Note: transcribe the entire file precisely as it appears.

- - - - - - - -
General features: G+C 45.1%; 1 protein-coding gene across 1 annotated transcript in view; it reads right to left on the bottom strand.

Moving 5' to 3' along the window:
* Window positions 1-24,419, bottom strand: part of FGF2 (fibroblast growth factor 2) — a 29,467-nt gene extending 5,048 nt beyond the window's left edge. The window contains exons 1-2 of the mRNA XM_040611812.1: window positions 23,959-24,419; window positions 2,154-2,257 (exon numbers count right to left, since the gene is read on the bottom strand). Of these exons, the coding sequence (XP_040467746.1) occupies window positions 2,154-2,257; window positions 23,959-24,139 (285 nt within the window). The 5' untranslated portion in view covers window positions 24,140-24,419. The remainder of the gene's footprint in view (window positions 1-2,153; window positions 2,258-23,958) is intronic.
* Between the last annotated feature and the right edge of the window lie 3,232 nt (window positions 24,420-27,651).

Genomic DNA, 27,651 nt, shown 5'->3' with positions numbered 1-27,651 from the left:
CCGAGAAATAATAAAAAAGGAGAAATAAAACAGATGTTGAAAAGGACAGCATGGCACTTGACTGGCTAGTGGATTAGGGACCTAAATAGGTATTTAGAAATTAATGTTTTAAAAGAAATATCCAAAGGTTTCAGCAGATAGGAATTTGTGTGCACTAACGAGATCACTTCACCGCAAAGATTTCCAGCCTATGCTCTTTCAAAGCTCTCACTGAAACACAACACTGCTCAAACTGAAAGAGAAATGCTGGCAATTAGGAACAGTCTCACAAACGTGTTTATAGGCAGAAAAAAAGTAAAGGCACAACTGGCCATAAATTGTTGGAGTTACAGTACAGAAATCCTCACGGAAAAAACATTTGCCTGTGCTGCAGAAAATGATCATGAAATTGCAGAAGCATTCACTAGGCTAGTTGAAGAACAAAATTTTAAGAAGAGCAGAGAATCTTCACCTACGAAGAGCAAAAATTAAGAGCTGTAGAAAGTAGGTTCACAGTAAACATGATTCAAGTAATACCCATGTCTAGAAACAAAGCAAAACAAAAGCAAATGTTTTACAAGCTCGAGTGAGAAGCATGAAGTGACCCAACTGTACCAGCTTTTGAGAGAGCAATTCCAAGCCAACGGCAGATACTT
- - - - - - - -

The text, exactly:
General features: G+C 45.1%; 1 protein-coding gene across 1 annotated transcript in view; it reads right to left on the bottom strand.

Moving 5' to 3' along the window:
* Window positions 1-24,419, bottom strand: part of FGF2 (fibroblast growth factor 2) — a 29,467-nt gene extending 5,048 nt beyond the window's left edge. The window contains exons 1-2 of the mRNA XM_040611812.1: window positions 23,959-24,419; window positions 2,154-2,257 (exon numbers count right to left, since the gene is read on the bottom strand). Of these exons, the coding sequence (XP_040467746.1) occupies window positions 2,154-2,257; window positions 23,959-24,139 (285 nt within the window). The 5' untranslated portion in view covers window positions 24,140-24,419. The remainder of the gene's footprint in view (window positions 1-2,153; window positions 2,258-23,958) is intronic.
* Between the last annotated feature and the right edge of the window lie 3,232 nt (window positions 24,420-27,651).

Genomic DNA, 27,651 nt, shown 5'->3' with positions numbered 1-27,651 from the left:
CCGAGAAATAATAAAAAAGGAGAAATAAAACAGATGTTGAAAAGGACAGCATGGCACTTGACTGGCTAGTGGATTAGGGACCTAAATAGGTATTTAGAAATTAATGTTTTAAAAGAAATATCCAAAGGTTTCAGCAGATAGGAATTTGTGTGCACTAACGAGATCACTTCACCGCAAAGATTTCCAGCCTATGCTCTTTCAAAGCTCTCACTGAAACACAACACTGCTCAAACTGAAAGAGAAATGCTGGCAATTAGGAACAGTCTCACAAACGTGTTTATAGGCAGAAAAAAAGTAAAGGCACAACTGGCCATAAATTGTTGGAGTTACAGTACAGAAATCCTCACGGAAAAAACATTTGCCTGTGCTGCAGAAAATGATCATGAAATTGCAGAAGCATTCACTAGGCTAGTTGAAGAACAAAATTTTAAGAAGAGCAGAGAATCTTCACCTACGAAGAGCAAAAATTAAGAGCTGTAGAAAGTAGGTTCACAGTAAACATGATTCAAGTAATACCCATGTCTAGAAACAAAGCAAAACAAAAGCAAATGTTTTACAAGCTCGAGTGAGAAGCATGAAGTGACCCAACTGTACCAGCTTTTGAGAGAGCAATTCCAAGCCAACGGCAGATACTT